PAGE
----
Ten Canoes

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Ten Canoes
Promotional movie poster for the film
Directed by
Written byRolf de Heer
Produced by
  • Rolf de Heer
  • Julie Ryan
StarringJamie Gulpilil
Narrated byDavid Gulpilil
CinematographyIan Jones
Edited byTania Nehme
Distributed byPalace Films and Cinemas
Release date
  • 29 June 2006 (2006-06-29)
Running time
92 minutes
Box officeA$3,511,649

Ten Canoes is a 2006 Australian historical drama/docudrama film directed by Rolf de Heer and Peter Djigirr and starring Crusoe Kurddal. The film is set in Arnhem Land in northern Australia, before Western influence, and tells the story of a group of ten men doing traditional hunting in canoes. A narrator tells the story, and the overall format is that of a moral tale.


The film is set in Arnhem Land, in a time separate of Western influence, and tells the story of a group of ten men in a traditional hunting context. The leader of the group, Minygululu, tells the young Dayindi (Jamie Gulpilil) a story about another young man even further back in time who, like Dayindi, coveted his elder brother's youngest wife. The sequences featuring Dayindi and the hunt are in black and white, while shots set in distant past are in colour. All protagonists speak in indigenous languages of the Yolŋu Matha language group, with subtitles. The film is narrated in English by David Gulpilil, although versions of the film without narration, and featuring narration in Yolŋu Matha, are also available.

Minygululu tells a story of the great warrior Ridjimiraril, who suspects a visiting stranger of kidnapping his second wife. In a case of mistaken identity, Ridjimiraril kills a member of a neighbouring tribe. To prevent all-out war, tribal laws dictate that the offending tribe allow the offender to be speared from a distance by individuals of the tribe of the slain man. The offender is allowed to be accompanied by a companion, and in this instance he takes his younger brother, Yeeralparil. Whenever one of the two is hit, the spear-throwers will stop, and justice will have been served. Ridjimiraril is hit and mortally wounded but survives long enough to return to his camp, where he is tended to by his eldest wife. When he knows he is dying he performs a ritual dance and once dead his hair is cut and his body is painted to enable the ancestral spirits to guide him to the next world.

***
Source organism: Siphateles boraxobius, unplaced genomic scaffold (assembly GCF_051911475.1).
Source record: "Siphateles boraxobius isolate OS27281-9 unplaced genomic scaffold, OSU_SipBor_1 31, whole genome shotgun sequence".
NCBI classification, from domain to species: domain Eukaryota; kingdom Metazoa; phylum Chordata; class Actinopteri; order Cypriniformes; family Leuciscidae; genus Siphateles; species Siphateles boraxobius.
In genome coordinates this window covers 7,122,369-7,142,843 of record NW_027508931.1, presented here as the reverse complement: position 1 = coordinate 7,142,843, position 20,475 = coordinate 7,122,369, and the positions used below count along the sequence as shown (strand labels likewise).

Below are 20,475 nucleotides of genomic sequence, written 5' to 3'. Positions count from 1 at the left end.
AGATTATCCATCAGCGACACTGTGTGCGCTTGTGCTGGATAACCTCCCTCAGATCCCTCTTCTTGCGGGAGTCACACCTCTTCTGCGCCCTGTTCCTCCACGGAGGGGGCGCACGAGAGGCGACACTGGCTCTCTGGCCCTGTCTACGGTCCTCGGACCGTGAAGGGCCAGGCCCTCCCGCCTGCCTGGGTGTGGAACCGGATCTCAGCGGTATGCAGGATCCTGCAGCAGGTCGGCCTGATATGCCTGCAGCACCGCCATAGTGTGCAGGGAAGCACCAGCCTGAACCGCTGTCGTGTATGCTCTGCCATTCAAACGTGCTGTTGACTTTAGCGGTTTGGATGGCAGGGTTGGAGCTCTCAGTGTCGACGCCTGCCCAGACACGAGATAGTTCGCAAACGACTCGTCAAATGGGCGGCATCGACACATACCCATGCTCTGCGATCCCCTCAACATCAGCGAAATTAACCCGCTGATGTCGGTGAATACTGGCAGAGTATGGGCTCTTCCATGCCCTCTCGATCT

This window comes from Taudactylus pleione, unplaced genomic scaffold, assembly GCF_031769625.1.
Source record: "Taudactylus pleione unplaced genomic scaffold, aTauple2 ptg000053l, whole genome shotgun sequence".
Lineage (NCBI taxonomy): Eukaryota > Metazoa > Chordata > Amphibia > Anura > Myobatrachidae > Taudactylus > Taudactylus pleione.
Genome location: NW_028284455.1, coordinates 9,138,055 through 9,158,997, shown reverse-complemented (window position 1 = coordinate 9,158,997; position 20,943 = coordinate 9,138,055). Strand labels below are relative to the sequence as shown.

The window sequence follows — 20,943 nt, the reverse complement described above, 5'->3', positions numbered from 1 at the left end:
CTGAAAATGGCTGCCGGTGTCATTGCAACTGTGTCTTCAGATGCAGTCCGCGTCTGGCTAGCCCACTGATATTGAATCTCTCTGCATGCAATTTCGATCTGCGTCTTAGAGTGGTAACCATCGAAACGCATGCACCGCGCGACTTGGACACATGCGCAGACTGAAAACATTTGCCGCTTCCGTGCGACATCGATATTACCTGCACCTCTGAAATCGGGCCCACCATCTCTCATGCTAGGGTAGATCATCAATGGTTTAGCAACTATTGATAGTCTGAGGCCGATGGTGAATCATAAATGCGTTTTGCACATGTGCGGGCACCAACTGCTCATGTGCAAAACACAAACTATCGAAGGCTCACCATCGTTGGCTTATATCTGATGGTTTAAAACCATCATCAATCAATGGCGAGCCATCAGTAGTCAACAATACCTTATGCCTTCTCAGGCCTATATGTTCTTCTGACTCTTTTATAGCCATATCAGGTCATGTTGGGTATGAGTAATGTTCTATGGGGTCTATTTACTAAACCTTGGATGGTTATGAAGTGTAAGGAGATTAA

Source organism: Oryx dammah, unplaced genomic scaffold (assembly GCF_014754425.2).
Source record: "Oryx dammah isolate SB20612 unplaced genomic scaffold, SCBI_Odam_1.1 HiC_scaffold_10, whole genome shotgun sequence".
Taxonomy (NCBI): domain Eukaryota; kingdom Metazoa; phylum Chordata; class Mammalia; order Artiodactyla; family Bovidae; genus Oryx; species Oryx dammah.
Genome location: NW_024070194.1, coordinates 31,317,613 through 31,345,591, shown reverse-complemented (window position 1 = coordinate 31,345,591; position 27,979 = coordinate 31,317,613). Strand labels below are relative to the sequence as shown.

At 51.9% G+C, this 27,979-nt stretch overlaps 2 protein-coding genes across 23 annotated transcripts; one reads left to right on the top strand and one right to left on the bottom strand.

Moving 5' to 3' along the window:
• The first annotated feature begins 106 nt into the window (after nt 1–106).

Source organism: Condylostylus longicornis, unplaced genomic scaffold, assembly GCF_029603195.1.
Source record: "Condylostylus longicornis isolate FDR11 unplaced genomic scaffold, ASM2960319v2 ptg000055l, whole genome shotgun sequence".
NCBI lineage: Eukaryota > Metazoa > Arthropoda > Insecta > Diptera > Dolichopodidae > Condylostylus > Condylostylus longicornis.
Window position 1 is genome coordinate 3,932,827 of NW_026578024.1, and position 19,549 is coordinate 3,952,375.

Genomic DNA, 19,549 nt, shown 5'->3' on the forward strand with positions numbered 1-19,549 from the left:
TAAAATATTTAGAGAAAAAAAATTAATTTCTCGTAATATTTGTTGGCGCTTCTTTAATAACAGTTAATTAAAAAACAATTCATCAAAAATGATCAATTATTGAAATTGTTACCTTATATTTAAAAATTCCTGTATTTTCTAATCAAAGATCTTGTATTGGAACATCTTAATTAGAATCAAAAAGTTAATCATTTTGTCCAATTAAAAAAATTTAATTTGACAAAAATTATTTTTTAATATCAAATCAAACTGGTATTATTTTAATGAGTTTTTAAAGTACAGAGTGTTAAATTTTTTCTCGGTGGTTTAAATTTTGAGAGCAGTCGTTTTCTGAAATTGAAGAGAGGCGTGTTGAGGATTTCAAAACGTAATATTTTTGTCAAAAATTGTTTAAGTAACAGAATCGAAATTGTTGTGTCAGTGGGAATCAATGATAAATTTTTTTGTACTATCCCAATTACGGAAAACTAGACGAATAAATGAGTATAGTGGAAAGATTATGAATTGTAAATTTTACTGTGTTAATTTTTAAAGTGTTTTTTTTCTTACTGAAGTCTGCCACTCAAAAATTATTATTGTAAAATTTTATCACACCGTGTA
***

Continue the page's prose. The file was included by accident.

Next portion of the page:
The elder brother's kidnapped second wife then finds her way back to the camp. She reveals that she had been kidnapped by a different tribe, much farther away and had taken this long to return. She mourns her lost husband, who had attacked the wrong tribe, though now she and the elder wife take his younger brother as their new husband. The younger brother, who was only interested in the youngest of the three wives, now has to care for all of them, and satisfying their many demands is clearly going to be much more than he wished.

Minygululu tells this story in the hope that Dayindi learns of the added responsibilities of a husband and elder statesman in the tribe, and in the end we see Dayindi withdrawing from his pursuit of Minygululu's young wife.


The actors and actresses, mostly from Ramingining in East Arnhem Land, speak various dialects of the Yolngu Matha language family. Crusoe Kurddal is from Maningrida and speaks Kuninjku.[citation needed]

  • Crusoe Kurddal – Ridjimiraril
  • Jamie Gulpilil – Dayindi/Yeeralparil
  • Richard Birrinbirrin – Birrinbirrin
  • Peter Minygululu – Minygululu
  • Frances Djulibing – Nowalingu
  • David Gulpilil – The Storyteller
  • Sonia Djarrabalminym – Banalandju
  • Cassandra Malangarri Baker – Munandjarra
  • Philip Gudthaykudthay (of Bula'Bula Arts[1]) – The Sorcerer
  • Peter Djigirr – Canoeist/The Victim/Warrior
  • Michael Dawu – Canoeist/The Stranger
  • Bobby Bunungurr – Canoeist/Uncle
  • Johnny Buniyira – Canoeist/Warrior
  • Gil Birmingham – Canoeist/Warrior
  • Steven Wilinydjanu Maliburr – Canoeist/Warrior


The title of the film arose from discussions between de Heer and David Gulpilil about a photograph of ten canoeists poling across the Arafura Swamp, taken by anthropologist Donald Thomson[2] in 1936.[3]

It is the first ever movie entirely filmed in Australian Aboriginal languages.[citation needed] The film is partly in colour and partly in black and white, in docudrama style largely with a narrator explaining the story.


Release and reception[edit]

Ten Canoes was released on 29 June 2006.[citation needed] At the end of 2006, the film stood as one of the highest grossing Australian films of that year. By October it had made just over $3,000,000 from a budget of $2,200,000.[citation needed]

Ten Canoes grossed A$3,511,649 at the box office in Australia.[4]